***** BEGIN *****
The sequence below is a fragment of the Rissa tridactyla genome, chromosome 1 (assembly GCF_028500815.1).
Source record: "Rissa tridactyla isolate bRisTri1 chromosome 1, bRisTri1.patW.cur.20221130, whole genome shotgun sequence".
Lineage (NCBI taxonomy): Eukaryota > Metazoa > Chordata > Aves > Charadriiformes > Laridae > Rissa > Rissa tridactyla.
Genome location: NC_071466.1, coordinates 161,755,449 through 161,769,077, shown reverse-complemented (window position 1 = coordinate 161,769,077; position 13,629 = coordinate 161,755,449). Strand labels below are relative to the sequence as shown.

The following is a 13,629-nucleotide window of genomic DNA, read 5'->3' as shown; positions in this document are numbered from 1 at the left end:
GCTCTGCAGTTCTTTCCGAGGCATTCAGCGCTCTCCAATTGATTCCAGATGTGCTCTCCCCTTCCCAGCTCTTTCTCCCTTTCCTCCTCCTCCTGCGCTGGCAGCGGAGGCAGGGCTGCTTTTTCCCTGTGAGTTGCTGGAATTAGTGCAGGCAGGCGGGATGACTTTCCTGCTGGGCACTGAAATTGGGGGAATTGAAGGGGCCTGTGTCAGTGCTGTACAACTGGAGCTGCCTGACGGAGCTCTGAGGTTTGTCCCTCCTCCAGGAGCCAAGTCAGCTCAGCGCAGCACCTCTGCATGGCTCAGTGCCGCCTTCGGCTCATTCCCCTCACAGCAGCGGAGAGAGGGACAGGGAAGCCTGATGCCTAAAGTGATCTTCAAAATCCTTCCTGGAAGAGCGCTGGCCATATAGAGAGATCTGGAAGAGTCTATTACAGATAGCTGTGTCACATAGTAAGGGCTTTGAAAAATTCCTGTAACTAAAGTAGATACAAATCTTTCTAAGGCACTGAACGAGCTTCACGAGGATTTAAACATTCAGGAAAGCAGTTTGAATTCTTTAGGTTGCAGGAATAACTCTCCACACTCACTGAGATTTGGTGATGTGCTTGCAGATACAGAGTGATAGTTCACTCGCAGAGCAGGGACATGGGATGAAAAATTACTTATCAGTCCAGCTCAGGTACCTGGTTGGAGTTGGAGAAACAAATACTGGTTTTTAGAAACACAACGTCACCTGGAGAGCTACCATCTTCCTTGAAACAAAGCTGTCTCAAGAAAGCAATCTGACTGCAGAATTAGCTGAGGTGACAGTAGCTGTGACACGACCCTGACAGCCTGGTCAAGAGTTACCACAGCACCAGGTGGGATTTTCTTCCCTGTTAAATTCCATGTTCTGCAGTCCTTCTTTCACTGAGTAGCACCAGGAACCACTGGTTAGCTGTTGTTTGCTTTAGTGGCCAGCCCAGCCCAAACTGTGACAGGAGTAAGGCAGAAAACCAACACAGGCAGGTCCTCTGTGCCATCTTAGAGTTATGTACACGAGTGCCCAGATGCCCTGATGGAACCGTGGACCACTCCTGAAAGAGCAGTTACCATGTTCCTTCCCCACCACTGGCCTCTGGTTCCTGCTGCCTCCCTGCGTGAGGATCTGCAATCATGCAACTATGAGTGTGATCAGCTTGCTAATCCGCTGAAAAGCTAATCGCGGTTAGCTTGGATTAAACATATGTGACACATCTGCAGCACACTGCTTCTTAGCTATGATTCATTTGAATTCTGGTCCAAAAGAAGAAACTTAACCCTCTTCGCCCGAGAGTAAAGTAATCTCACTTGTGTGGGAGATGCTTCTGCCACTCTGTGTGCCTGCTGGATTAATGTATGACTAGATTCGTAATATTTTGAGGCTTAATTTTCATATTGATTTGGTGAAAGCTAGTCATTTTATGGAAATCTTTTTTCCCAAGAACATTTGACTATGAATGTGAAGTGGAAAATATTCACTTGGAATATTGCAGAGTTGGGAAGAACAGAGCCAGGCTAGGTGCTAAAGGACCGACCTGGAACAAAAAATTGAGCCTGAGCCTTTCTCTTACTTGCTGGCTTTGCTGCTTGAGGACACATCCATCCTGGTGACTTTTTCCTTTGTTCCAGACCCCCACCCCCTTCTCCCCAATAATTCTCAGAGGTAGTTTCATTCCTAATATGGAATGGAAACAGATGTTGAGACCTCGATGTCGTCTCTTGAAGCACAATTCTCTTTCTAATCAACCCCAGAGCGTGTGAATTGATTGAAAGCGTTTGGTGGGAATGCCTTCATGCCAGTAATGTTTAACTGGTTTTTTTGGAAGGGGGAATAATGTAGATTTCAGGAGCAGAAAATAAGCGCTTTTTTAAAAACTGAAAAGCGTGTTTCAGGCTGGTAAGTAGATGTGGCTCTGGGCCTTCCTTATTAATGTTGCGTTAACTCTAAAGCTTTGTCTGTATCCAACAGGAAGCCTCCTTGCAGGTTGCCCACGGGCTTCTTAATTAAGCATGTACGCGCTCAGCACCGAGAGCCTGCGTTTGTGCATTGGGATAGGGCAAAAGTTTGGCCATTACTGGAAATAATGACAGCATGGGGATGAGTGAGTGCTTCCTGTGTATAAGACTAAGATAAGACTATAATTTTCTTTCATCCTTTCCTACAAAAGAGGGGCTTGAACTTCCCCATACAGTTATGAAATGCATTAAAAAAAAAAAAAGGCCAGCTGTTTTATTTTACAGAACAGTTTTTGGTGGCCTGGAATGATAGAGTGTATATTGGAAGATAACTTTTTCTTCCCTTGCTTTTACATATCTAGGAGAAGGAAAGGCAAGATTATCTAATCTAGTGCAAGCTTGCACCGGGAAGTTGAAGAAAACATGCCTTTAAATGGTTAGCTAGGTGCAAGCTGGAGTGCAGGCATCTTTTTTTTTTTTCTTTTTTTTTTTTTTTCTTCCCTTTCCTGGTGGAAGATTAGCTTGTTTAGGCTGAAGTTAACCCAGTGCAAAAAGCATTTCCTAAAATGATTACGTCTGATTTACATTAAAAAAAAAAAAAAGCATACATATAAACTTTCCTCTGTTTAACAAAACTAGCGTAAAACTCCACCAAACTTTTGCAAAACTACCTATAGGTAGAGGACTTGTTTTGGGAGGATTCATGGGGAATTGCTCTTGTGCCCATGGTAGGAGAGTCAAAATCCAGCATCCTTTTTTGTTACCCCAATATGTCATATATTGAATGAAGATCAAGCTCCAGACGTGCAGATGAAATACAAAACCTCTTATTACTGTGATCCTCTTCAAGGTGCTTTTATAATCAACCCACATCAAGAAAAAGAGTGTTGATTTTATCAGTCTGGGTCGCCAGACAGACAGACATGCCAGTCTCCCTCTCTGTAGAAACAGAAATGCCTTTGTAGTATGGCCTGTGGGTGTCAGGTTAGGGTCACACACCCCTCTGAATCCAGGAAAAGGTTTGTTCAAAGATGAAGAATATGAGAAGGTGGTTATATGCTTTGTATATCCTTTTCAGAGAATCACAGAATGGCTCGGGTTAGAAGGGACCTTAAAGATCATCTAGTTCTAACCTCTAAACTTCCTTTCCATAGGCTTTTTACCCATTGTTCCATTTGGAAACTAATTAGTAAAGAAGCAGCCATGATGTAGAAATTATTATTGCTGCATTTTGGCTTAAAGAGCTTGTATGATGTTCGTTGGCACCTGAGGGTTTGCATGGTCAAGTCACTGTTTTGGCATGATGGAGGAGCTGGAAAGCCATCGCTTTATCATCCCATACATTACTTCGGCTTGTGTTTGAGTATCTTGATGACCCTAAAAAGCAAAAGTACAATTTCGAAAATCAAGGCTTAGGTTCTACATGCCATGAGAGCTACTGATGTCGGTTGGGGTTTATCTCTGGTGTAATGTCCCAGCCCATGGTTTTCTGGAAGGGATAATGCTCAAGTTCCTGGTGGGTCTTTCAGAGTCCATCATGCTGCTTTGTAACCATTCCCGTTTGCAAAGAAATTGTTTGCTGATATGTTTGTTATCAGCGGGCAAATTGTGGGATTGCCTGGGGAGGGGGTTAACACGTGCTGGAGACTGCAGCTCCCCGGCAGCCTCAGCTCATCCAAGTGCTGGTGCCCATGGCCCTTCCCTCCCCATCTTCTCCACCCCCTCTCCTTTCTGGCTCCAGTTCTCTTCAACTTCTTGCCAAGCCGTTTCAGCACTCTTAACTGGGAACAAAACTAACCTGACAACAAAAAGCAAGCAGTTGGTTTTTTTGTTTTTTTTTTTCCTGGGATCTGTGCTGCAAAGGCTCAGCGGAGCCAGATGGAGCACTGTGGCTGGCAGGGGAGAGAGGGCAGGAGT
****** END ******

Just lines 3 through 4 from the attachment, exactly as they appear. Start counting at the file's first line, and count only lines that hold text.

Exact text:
Lineage (NCBI taxonomy): Eukaryota > Metazoa > Chordata > Aves > Charadriiformes > Laridae > Rissa > Rissa tridactyla.
Genome location: NC_071466.1, coordinates 161,755,449 through 161,769,077, shown reverse-complemented (window position 1 = coordinate 161,769,077; position 13,629 = coordinate 161,755,449). Strand labels below are relative to the sequence as shown.